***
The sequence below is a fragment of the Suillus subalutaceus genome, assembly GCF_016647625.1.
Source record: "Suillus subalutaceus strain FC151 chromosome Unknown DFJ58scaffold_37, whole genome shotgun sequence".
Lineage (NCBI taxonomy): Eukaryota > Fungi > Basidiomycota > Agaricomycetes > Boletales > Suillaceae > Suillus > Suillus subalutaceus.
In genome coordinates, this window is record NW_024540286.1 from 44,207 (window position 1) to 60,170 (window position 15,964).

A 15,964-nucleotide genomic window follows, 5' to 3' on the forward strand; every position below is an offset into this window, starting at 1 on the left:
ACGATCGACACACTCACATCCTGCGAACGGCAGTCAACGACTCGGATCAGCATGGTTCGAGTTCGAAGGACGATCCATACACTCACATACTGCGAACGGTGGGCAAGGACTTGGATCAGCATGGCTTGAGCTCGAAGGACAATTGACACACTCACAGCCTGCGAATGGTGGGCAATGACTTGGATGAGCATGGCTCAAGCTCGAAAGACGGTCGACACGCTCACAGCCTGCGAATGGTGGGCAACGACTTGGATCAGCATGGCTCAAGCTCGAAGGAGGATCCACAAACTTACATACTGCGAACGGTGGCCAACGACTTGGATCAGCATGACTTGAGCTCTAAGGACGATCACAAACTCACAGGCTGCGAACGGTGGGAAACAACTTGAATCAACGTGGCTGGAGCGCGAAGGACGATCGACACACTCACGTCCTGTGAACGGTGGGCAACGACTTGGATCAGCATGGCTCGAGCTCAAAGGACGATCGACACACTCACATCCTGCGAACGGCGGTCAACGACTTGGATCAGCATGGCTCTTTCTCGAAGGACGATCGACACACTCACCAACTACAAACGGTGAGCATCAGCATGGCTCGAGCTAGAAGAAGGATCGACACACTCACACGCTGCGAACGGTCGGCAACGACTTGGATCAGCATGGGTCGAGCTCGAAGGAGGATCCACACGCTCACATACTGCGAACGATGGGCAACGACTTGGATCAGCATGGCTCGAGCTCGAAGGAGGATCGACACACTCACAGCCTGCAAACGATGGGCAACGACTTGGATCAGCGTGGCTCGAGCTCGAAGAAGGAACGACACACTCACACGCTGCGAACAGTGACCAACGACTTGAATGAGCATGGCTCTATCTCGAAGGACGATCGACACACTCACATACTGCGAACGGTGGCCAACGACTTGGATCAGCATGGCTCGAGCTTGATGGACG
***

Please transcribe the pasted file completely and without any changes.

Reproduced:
The sequence below is a fragment of the Suillus subalutaceus genome, assembly GCF_016647625.1.
Source record: "Suillus subalutaceus strain FC151 chromosome Unknown DFJ58scaffold_37, whole genome shotgun sequence".
Lineage (NCBI taxonomy): Eukaryota > Fungi > Basidiomycota > Agaricomycetes > Boletales > Suillaceae > Suillus > Suillus subalutaceus.
In genome coordinates, this window is record NW_024540286.1 from 44,207 (window position 1) to 60,170 (window position 15,964).

A 15,964-nucleotide genomic window follows, 5' to 3' on the forward strand; every position below is an offset into this window, starting at 1 on the left:
ACGATCGACACACTCACATCCTGCGAACGGCAGTCAACGACTCGGATCAGCATGGTTCGAGTTCGAAGGACGATCCATACACTCACATACTGCGAACGGTGGGCAAGGACTTGGATCAGCATGGCTTGAGCTCGAAGGACAATTGACACACTCACAGCCTGCGAATGGTGGGCAATGACTTGGATGAGCATGGCTCAAGCTCGAAAGACGGTCGACACGCTCACAGCCTGCGAATGGTGGGCAACGACTTGGATCAGCATGGCTCAAGCTCGAAGGAGGATCCACAAACTTACATACTGCGAACGGTGGCCAACGACTTGGATCAGCATGACTTGAGCTCTAAGGACGATCACAAACTCACAGGCTGCGAACGGTGGGAAACAACTTGAATCAACGTGGCTGGAGCGCGAAGGACGATCGACACACTCACGTCCTGTGAACGGTGGGCAACGACTTGGATCAGCATGGCTCGAGCTCAAAGGACGATCGACACACTCACATCCTGCGAACGGCGGTCAACGACTTGGATCAGCATGGCTCTTTCTCGAAGGACGATCGACACACTCACCAACTACAAACGGTGAGCATCAGCATGGCTCGAGCTAGAAGAAGGATCGACACACTCACACGCTGCGAACGGTCGGCAACGACTTGGATCAGCATGGGTCGAGCTCGAAGGAGGATCCACACGCTCACATACTGCGAACGATGGGCAACGACTTGGATCAGCATGGCTCGAGCTCGAAGGAGGATCGACACACTCACAGCCTGCAAACGATGGGCAACGACTTGGATCAGCGTGGCTCGAGCTCGAAGAAGGAACGACACACTCACACGCTGCGAACAGTGACCAACGACTTGAATGAGCATGGCTCTATCTCGAAGGACGATCGACACACTCACATACTGCGAACGGTGGCCAACGACTTGGATCAGCATGGCTCGAGCTTGATGGACG